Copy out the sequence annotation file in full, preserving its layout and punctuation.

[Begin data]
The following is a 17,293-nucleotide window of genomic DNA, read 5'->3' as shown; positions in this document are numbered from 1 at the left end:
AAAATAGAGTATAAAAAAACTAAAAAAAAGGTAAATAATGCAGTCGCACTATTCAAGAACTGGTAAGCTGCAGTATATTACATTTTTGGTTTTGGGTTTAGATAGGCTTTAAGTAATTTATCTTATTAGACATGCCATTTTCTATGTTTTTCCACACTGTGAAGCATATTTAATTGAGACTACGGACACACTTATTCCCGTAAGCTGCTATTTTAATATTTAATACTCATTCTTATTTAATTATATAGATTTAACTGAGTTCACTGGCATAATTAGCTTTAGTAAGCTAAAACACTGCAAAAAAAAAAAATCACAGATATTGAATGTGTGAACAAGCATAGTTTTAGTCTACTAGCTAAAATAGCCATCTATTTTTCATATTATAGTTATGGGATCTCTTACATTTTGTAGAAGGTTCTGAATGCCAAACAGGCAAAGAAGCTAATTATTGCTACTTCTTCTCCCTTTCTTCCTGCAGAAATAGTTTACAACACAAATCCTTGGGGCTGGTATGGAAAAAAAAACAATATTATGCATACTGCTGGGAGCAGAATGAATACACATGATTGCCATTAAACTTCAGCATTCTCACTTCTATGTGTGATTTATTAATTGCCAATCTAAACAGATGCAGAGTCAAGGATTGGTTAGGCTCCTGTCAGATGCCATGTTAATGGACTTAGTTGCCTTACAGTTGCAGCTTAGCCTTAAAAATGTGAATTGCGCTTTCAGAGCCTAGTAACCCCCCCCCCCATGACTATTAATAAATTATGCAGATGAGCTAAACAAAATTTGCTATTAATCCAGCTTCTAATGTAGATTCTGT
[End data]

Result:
The following is a 17,293-nucleotide window of genomic DNA, read 5'->3' as shown; positions in this document are numbered from 1 at the left end:
AAAATAGAGTATAAAAAAACTAAAAAAAAGGTAAATAATGCAGTCGCACTATTCAAGAACTGGTAAGCTGCAGTATATTACATTTTTGGTTTTGGGTTTAGATAGGCTTTAAGTAATTTATCTTATTAGACATGCCATTTTCTATGTTTTTCCACACTGTGAAGCATATTTAATTGAGACTACGGACACACTTATTCCCGTAAGCTGCTATTTTAATATTTAATACTCATTCTTATTTAATTATATAGATTTAACTGAGTTCACTGGCATAATTAGCTTTAGTAAGCTAAAACACTGCAAAAAAAAAAAATCACAGATATTGAATGTGTGAACAAGCATAGTTTTAGTCTACTAGCTAAAATAGCCATCTATTTTTCATATTATAGTTATGGGATCTCTTACATTTTGTAGAAGGTTCTGAATGCCAAACAGGCAAAGAAGCTAATTATTGCTACTTCTTCTCCCTTTCTTCCTGCAGAAATAGTTTACAACACAAATCCTTGGGGCTGGTATGGAAAAAAAAACAATATTATGCATACTGCTGGGAGCAGAATGAATACACATGATTGCCATTAAACTTCAGCATTCTCACTTCTATGTGTGATTTATTAATTGCCAATCTAAACAGATGCAGAGTCAAGGATTGGTTAGGCTCCTGTCAGATGCCATGTTAATGGACTTAGTTGCCTTACAGTTGCAGCTTAGCCTTAAAAATGTGAATTGCGCTTTCAGAGCCTAGTAACCCCCCCCCCCATGACTATTAATAAATTATGCAGATGAGCTAAACAAAATTTGCTATTAATCCAGCTTCTAATGTAGATTCTGT